UNITED STATES OF AMERICA, Appellee, v. ZIMING SHEN, Defendant-Appellant, JOANNA FAN, AKA XIAO PING FAN, Defendant.
UPON DUE CONSIDERATION, IT IS HEREBY ORDERED, ADJUDGED, AND DECREED that the judgment of the district court is AFFIRMED.
Ziming Shen appeals from a judgment of the United States District Court for the Eastern District of New York (Irizarry, C.J.) imposing a sentence of time served plus fourteen days' imprisonment, a three-year term of supervised release and six hundred hours of community service after Shen pled guilty to violation of the terms of his probation. Shen argues that the district court committed procedural and substantive error in imposing this sentence. We assume the parties' familiarity with the facts, procedural history of the case, and the issues on appeal.
Shen argues that the district court committed procedural error when, pursuant to Federal Rule of Criminal Procedure 35(a), it modified the fourteen day term of imprisonment it had initially imposed to a sentence of time served plus fourteen days. Four days after Shen's initial sentencing hearing on the probation violation, the Probation Department reported to the district court that it had been informed by the Bureau of Prisons that Shen had 401 days of outstanding credit for the time he had been detained on the underlying offense which, by statute, would count towards the fourteen days imposed by the district court. See 18 U.S.C. § 3585(b). Not having considered the effect of this prior detention on Shen's sentence, and relying both on its power under Rule 35(a) to correct a clearly erroneous sentence within fourteen days of sentencing and our decision in United States v. Waters, 84 F.3d 86 (2d Cir. 1996) (per curiam), which interpreted the text of the rule to permit this procedure in an identical situation, the district court vacated its original sentence, and, at resentencing, sentenced Shen to time served plus fourteen days.
As the district court observed, it was required by statute to consider the effect of the policy statements issued by the United States Sentencing Commission on the appropriate sentence when determining whether to impose a term of imprisonment for Shen's violation of the terms of his probation. See 18 U.S.C. §§ 3565(a); 3553(a)(4)(B). The relevant policy statement provides that, when revoking probation and imposing a term of imprisonment, a district court should increase the term by the amount that will be credited toward that sentence pursuant to statute. U.S. Sentencing Guidelines § 7B1.3(e). In Waters we held that a district court's failure to consider this very policy statement was the sort of clear error for which Rule 35(a)'s resentencing procedure is appropriate. 84 F.3d at 90. Given its recognition that it had made a similar mistake in this case, we find no procedural error in the district court's decision to invoke Rule 35(a) here.1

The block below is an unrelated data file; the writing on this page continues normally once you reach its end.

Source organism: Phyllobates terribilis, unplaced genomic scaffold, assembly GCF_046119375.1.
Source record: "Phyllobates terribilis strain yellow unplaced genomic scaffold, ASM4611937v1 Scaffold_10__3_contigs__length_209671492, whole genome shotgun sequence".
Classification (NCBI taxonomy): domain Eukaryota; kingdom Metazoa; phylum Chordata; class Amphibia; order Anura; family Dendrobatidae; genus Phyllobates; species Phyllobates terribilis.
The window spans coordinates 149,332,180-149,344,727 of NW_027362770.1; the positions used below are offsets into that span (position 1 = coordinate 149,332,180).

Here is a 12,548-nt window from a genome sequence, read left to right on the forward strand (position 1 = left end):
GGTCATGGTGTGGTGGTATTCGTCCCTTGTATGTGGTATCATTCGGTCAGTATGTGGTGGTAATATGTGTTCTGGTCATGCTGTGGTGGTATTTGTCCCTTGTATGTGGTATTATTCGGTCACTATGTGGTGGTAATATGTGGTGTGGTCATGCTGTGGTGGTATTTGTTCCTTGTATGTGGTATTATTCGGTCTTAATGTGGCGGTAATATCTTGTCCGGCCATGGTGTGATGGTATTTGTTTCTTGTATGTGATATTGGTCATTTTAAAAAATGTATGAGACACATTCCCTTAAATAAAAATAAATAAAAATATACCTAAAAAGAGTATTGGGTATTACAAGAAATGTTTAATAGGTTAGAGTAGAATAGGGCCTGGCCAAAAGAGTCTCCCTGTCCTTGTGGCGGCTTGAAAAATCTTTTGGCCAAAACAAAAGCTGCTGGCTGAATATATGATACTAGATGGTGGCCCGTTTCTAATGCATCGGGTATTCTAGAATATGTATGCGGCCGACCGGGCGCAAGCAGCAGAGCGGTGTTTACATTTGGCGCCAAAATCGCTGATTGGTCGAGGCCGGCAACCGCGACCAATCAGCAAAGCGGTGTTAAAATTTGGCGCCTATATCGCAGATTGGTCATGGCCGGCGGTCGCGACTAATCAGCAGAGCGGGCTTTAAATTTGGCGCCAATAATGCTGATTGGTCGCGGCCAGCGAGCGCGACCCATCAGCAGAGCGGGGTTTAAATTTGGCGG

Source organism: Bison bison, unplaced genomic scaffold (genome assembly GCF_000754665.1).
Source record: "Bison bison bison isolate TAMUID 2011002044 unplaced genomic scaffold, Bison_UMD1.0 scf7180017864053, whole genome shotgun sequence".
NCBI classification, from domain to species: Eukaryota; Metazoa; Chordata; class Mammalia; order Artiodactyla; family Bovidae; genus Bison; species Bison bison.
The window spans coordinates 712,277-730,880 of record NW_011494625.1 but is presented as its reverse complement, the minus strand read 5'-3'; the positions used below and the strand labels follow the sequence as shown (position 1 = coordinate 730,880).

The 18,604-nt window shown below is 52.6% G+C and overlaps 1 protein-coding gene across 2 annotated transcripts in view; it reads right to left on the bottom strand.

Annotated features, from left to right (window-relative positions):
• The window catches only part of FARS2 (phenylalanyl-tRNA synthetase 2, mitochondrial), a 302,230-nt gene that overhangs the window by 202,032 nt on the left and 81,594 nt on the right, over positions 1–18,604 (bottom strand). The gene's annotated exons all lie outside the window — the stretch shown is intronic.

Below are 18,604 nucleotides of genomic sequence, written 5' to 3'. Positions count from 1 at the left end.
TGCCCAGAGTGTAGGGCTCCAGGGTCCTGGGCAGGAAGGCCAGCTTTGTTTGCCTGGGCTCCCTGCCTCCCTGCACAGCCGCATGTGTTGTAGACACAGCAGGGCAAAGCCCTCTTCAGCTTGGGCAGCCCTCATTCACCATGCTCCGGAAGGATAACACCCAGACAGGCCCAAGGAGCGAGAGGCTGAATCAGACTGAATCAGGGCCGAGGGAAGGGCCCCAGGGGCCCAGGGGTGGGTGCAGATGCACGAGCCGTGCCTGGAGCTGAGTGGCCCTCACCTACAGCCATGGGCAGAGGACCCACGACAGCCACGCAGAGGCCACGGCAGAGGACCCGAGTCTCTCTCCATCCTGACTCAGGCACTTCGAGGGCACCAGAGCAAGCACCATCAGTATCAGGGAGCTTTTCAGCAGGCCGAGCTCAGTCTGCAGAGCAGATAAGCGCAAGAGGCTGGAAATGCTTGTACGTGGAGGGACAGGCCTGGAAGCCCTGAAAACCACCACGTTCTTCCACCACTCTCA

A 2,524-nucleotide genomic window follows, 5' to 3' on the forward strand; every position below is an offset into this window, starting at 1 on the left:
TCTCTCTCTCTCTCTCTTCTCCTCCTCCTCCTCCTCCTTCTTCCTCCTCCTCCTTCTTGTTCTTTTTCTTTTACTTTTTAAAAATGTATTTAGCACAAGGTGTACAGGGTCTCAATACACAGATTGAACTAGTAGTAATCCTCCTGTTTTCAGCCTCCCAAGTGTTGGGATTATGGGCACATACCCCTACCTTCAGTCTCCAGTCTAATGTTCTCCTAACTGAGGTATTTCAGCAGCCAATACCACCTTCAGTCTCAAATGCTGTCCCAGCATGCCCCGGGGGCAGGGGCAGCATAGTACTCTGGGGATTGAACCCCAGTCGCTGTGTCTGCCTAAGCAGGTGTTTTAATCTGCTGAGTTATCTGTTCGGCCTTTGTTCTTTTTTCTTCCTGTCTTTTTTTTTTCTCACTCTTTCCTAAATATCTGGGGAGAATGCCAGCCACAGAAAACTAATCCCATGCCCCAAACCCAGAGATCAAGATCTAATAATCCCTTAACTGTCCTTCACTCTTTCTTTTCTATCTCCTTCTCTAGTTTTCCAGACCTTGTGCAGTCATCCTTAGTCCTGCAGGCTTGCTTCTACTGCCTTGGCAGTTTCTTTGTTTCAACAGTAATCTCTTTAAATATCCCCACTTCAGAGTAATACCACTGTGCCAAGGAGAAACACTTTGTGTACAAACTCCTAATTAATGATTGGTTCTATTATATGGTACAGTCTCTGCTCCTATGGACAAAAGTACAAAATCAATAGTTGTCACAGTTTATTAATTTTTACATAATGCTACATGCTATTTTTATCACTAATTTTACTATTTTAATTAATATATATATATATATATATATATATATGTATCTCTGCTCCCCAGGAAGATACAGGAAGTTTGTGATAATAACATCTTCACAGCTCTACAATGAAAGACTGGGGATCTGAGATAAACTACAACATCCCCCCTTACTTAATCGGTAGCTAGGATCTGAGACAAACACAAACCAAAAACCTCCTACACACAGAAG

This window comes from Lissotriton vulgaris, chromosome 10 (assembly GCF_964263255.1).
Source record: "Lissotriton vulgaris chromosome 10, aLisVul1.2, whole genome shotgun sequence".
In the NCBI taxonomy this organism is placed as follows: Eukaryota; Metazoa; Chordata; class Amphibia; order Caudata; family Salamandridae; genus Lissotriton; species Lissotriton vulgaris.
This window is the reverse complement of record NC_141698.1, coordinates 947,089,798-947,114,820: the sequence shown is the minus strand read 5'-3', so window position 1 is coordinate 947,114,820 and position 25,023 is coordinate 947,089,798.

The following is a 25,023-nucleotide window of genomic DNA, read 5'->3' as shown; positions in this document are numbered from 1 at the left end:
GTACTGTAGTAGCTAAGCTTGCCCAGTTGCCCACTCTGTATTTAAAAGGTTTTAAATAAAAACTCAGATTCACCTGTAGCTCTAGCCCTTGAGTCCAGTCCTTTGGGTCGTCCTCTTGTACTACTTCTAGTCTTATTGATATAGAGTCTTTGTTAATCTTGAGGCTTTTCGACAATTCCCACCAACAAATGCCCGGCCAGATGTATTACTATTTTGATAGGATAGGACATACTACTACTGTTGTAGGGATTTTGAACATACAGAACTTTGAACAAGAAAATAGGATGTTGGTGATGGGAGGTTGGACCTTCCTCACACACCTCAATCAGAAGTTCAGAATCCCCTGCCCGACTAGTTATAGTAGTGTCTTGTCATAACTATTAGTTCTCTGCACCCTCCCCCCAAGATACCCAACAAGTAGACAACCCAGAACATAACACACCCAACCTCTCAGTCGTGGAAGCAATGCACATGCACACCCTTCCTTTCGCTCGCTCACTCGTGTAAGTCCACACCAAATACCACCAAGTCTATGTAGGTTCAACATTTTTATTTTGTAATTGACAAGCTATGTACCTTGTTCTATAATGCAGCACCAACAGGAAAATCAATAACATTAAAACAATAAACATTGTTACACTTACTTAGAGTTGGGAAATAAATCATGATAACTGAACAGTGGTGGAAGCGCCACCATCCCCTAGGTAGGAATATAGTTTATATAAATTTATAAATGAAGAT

Shen makes a number of other arguments against the sentence imposed by the district court. To the extent that these arguments attempt to reassert claims that we have previously found foreclosed by the terms of Shen's waiver of appellate rights, they are barred on this appeal by the law of the case doctrine. See United States v. Quintieri, 306 F.3d 1217, 1229 (2d Cir. 2002). And to the extent that Shen seeks to show that the district court's sentence was substantively unreasonable, none of his arguments lead us to conclude that this is the “exceptional case[ ] where the trial court's decision cannot be located within the range of permissible decisions.” United States v. Cavera, 550 F.3d 180, 189 (2d Cir. 2008) (internal quotation marks omitted).
We have considered Shen's remaining arguments and find them to be without merit. Accordingly, we AFFIRM the judgment of the district court.
FOR THE COURT:
Catherine O'Hagan Wolfe, Clerk
1. Though stylistic changes have been made to the relevant subsections of Rule 35 since Waters, these changes do not affect the essential holding of that case. See Fed. R. Crim. P. 35 advisory committee's note to 2002 amendment.